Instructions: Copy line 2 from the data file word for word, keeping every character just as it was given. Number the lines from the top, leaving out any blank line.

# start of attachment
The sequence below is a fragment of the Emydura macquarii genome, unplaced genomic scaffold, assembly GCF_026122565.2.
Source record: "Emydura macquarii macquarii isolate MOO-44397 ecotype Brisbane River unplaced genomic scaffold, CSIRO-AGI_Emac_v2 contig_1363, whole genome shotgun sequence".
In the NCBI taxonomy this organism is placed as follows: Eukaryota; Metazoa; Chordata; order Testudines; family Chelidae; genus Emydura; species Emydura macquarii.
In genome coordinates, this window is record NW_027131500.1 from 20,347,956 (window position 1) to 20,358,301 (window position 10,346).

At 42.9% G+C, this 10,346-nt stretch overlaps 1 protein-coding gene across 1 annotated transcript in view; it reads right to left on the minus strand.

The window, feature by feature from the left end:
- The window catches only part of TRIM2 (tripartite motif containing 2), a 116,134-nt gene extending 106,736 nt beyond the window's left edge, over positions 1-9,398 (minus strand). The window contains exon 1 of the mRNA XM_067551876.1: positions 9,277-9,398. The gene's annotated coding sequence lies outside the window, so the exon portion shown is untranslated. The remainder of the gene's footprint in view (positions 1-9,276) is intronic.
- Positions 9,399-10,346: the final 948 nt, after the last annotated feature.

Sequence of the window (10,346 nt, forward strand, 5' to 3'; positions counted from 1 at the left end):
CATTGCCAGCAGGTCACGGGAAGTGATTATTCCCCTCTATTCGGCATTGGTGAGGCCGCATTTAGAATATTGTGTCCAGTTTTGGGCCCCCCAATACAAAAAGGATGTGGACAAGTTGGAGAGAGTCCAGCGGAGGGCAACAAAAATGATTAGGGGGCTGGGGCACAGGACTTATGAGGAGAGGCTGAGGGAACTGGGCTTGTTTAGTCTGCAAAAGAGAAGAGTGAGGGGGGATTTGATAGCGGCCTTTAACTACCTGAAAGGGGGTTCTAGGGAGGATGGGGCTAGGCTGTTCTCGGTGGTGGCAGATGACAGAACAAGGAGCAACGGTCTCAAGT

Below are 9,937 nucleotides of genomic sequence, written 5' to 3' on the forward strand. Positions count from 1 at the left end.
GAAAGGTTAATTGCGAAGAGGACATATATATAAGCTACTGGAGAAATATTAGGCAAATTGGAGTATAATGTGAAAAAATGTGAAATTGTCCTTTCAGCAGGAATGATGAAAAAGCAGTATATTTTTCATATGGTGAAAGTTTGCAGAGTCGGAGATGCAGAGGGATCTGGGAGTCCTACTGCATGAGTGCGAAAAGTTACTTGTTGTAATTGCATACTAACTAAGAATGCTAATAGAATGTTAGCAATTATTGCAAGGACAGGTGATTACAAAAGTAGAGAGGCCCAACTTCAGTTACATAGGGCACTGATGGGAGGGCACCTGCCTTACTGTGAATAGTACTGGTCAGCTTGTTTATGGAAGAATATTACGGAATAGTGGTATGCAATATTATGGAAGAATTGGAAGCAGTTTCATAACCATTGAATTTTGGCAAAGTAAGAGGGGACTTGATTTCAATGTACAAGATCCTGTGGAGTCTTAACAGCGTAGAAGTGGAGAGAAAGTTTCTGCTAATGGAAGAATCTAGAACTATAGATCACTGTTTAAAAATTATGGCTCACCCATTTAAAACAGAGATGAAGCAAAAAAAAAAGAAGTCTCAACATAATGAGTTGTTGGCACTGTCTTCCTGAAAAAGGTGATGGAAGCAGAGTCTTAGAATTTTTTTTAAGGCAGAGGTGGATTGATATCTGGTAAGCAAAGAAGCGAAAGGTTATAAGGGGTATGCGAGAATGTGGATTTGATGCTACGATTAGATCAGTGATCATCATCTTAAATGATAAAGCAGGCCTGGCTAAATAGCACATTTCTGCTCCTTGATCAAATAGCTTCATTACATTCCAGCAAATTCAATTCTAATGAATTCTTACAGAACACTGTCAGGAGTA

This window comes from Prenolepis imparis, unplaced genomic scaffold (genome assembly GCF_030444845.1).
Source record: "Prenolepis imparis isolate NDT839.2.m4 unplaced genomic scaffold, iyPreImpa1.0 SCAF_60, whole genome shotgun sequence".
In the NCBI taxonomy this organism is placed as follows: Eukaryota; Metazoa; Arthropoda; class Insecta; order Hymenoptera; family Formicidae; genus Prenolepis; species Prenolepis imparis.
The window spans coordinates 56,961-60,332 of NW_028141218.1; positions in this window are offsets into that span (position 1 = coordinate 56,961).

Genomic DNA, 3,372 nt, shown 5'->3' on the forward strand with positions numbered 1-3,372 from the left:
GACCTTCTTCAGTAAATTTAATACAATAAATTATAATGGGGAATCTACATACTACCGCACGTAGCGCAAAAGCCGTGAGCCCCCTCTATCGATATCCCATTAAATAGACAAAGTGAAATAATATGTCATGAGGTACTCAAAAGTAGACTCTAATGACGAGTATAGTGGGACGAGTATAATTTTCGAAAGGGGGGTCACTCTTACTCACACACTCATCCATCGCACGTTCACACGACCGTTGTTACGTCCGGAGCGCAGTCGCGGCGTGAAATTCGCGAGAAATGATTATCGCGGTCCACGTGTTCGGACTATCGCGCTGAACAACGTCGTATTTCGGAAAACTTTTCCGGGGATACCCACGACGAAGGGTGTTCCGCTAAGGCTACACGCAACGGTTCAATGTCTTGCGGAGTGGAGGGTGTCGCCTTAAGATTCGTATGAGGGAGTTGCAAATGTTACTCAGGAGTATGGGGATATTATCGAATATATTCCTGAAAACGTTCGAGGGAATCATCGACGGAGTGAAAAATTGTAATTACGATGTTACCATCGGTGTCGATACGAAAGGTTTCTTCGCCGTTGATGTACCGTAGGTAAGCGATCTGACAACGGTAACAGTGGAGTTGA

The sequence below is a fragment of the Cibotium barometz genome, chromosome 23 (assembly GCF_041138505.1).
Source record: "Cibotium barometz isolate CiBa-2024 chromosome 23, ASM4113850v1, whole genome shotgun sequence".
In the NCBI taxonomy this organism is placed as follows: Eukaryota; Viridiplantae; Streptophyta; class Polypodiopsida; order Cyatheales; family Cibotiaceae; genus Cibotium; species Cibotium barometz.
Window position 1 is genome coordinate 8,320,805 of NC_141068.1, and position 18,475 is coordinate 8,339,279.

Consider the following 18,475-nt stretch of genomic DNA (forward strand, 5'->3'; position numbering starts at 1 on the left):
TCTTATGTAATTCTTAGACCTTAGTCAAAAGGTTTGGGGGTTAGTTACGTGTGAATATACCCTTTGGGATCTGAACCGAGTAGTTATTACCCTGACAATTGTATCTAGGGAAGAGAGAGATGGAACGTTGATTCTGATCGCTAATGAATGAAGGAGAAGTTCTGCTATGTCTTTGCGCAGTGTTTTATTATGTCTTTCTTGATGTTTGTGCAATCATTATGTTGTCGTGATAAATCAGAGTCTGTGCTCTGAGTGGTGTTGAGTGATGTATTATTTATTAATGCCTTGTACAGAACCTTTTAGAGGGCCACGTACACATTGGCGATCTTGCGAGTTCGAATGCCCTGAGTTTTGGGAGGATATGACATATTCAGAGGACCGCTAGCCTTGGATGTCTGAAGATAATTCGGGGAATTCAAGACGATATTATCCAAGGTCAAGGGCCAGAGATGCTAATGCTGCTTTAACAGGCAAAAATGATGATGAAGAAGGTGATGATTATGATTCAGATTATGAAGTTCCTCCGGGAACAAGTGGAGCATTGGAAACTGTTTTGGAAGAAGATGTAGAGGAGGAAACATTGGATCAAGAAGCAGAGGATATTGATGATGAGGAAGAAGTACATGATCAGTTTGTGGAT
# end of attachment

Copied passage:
Source record: "Emydura macquarii macquarii isolate MOO-44397 ecotype Brisbane River unplaced genomic scaffold, CSIRO-AGI_Emac_v2 contig_1363, whole genome shotgun sequence".